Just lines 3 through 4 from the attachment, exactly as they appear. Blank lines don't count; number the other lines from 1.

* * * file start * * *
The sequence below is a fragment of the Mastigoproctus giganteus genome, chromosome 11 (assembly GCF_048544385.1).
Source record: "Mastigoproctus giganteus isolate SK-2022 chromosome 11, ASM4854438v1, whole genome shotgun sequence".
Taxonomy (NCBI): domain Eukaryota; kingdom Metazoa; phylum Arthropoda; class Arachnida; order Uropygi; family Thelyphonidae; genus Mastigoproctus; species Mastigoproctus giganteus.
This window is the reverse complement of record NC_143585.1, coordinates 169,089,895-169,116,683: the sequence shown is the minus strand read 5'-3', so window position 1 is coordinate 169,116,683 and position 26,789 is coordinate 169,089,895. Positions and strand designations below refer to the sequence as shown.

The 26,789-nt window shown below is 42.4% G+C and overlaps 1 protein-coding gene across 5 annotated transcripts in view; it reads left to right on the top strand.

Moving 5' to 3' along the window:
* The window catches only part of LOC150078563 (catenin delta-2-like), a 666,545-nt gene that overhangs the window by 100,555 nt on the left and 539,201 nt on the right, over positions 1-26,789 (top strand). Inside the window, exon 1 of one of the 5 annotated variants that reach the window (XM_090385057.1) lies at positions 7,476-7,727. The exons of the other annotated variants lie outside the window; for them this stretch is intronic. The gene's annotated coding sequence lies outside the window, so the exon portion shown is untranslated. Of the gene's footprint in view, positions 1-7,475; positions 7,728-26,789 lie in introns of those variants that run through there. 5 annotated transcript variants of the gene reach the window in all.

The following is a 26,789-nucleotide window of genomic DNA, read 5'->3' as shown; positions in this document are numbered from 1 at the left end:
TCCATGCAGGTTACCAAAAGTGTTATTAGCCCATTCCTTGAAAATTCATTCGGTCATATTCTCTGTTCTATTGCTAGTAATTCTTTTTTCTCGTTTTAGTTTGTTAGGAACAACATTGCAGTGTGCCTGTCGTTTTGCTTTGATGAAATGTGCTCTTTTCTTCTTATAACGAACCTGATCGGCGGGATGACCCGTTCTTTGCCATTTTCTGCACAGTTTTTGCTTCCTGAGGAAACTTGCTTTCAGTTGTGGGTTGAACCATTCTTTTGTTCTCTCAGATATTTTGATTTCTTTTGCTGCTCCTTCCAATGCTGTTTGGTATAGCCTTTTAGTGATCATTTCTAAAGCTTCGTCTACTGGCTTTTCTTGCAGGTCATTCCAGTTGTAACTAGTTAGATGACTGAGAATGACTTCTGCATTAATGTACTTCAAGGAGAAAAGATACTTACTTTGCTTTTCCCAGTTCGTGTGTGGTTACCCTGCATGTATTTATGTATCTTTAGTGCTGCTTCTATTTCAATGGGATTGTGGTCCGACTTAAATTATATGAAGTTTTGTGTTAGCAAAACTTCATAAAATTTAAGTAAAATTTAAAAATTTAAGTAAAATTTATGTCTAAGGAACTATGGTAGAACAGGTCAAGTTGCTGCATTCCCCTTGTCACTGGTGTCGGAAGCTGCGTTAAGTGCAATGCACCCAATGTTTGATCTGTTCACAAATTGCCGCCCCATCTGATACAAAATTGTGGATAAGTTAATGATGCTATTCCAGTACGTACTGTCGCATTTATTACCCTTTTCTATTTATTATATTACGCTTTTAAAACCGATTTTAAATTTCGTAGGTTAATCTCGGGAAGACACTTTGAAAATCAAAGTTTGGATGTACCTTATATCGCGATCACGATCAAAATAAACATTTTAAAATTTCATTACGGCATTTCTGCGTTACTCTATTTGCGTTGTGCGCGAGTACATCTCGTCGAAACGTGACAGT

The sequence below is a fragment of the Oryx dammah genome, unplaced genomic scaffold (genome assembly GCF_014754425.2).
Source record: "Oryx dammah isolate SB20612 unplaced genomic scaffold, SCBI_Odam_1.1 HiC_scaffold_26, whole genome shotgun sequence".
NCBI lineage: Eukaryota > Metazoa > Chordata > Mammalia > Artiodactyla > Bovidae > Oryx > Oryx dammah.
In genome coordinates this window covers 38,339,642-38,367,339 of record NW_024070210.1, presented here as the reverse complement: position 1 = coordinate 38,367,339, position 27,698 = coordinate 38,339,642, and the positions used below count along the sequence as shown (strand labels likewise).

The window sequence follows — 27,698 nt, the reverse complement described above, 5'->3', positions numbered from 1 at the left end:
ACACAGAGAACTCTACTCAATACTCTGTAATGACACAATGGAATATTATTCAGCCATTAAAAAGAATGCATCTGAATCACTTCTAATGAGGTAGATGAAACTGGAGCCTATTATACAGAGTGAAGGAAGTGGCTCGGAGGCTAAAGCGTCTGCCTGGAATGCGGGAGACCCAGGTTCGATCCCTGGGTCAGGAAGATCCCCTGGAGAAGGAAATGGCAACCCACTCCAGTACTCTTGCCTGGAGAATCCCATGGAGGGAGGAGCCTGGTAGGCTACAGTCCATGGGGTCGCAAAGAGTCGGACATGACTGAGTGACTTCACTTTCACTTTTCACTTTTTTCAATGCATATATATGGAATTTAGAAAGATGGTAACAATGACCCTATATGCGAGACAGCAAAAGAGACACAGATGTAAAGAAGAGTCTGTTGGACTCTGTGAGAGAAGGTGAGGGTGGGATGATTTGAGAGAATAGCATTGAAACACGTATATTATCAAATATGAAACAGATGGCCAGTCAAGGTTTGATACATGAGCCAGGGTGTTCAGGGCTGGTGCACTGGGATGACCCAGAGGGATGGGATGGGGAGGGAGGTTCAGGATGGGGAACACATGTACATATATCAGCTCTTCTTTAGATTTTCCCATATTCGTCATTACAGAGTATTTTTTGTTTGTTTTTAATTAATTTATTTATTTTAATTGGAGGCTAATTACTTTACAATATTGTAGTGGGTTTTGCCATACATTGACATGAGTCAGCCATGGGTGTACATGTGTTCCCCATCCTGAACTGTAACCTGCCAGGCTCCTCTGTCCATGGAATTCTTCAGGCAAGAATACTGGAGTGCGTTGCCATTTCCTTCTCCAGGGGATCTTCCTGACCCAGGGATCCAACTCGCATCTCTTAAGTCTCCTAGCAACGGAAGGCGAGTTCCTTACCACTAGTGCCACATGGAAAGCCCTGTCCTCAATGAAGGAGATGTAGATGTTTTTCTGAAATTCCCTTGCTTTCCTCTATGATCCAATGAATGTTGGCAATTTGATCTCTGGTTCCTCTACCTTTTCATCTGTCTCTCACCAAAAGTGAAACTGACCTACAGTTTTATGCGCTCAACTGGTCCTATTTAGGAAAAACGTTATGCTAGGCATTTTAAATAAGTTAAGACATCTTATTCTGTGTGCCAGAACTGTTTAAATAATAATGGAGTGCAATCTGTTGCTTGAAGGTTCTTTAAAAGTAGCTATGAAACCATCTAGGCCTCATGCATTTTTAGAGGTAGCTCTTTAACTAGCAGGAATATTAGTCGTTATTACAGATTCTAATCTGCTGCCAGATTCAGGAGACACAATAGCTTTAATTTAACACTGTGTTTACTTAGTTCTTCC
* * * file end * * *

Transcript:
Taxonomy (NCBI): domain Eukaryota; kingdom Metazoa; phylum Arthropoda; class Arachnida; order Uropygi; family Thelyphonidae; genus Mastigoproctus; species Mastigoproctus giganteus.
This window is the reverse complement of record NC_143585.1, coordinates 169,089,895-169,116,683: the sequence shown is the minus strand read 5'-3', so window position 1 is coordinate 169,116,683 and position 26,789 is coordinate 169,089,895. Positions and strand designations below refer to the sequence as shown.